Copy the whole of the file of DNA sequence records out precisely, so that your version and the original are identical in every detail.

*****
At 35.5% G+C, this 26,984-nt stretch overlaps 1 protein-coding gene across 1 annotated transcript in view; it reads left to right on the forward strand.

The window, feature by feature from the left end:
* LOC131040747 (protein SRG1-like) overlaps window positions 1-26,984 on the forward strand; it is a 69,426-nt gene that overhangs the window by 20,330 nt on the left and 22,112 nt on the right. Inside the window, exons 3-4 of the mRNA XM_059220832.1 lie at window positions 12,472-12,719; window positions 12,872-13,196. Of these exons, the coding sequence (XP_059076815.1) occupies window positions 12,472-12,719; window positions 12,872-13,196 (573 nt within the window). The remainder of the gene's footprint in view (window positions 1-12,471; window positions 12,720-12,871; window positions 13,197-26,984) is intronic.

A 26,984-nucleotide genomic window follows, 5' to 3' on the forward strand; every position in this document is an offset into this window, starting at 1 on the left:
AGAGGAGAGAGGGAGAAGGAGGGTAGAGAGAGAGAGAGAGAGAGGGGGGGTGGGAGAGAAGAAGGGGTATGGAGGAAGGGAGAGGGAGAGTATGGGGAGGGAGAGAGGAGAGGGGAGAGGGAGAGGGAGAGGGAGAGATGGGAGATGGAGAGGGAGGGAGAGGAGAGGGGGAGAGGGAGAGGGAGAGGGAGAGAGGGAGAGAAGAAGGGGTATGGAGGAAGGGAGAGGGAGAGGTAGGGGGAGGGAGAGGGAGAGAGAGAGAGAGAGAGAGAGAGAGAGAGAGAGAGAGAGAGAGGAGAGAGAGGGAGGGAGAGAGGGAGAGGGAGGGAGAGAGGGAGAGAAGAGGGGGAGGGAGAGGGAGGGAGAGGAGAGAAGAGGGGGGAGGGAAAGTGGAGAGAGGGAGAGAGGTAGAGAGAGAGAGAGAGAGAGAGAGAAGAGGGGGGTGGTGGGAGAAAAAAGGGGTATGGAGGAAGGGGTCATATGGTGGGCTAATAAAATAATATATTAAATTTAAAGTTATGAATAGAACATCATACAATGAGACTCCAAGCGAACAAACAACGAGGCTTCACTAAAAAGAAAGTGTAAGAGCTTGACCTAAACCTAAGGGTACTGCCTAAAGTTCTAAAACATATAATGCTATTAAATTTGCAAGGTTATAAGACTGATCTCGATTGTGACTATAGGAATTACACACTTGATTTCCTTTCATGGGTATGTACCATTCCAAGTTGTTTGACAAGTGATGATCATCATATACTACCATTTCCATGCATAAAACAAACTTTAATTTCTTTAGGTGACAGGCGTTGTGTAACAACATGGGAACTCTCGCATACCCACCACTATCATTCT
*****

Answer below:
At 35.5% G+C, this 26,984-nt stretch overlaps 1 protein-coding gene across 1 annotated transcript in view; it reads left to right on the forward strand.

The window, feature by feature from the left end:
* LOC131040747 (protein SRG1-like) overlaps window positions 1-26,984 on the forward strand; it is a 69,426-nt gene that overhangs the window by 20,330 nt on the left and 22,112 nt on the right. Inside the window, exons 3-4 of the mRNA XM_059220832.1 lie at window positions 12,472-12,719; window positions 12,872-13,196. Of these exons, the coding sequence (XP_059076815.1) occupies window positions 12,472-12,719; window positions 12,872-13,196 (573 nt within the window). The remainder of the gene's footprint in view (window positions 1-12,471; window positions 12,720-12,871; window positions 13,197-26,984) is intronic.

A 26,984-nucleotide genomic window follows, 5' to 3' on the forward strand; every position in this document is an offset into this window, starting at 1 on the left:
AGAGGAGAGAGGGAGAAGGAGGGTAGAGAGAGAGAGAGAGAGAGGGGGGGTGGGAGAGAAGAAGGGGTATGGAGGAAGGGAGAGGGAGAGTATGGGGAGGGAGAGAGGAGAGGGGAGAGGGAGAGGGAGAGGGAGAGATGGGAGATGGAGAGGGAGGGAGAGGAGAGGGGGAGAGGGAGAGGGAGAGGGAGAGAGGGAGAGAAGAAGGGGTATGGAGGAAGGGAGAGGGAGAGGTAGGGGGAGGGAGAGGGAGAGAGAGAGAGAGAGAGAGAGAGAGAGAGAGAGAGAGAGAGAGGAGAGAGAGGGAGGGAGAGAGGGAGAGGGAGGGAGAGAGGGAGAGAAGAGGGGGAGGGAGAGGGAGGGAGAGGAGAGAAGAGGGGGGAGGGAAAGTGGAGAGAGGGAGAGAGGTAGAGAGAGAGAGAGAGAGAGAGAGAAGAGGGGGGTGGTGGGAGAAAAAAGGGGTATGGAGGAAGGGGTCATATGGTGGGCTAATAAAATAATATATTAAATTTAAAGTTATGAATAGAACATCATACAATGAGACTCCAAGCGAACAAACAACGAGGCTTCACTAAAAAGAAAGTGTAAGAGCTTGACCTAAACCTAAGGGTACTGCCTAAAGTTCTAAAACATATAATGCTATTAAATTTGCAAGGTTATAAGACTGATCTCGATTGTGACTATAGGAATTACACACTTGATTTCCTTTCATGGGTATGTACCATTCCAAGTTGTTTGACAAGTGATGATCATCATATACTACCATTTCCATGCATAAAACAAACTTTAATTTCTTTAGGTGACAGGCGTTGTGTAACAACATGGGAACTCTCGCATACCCACCACTATCATTCT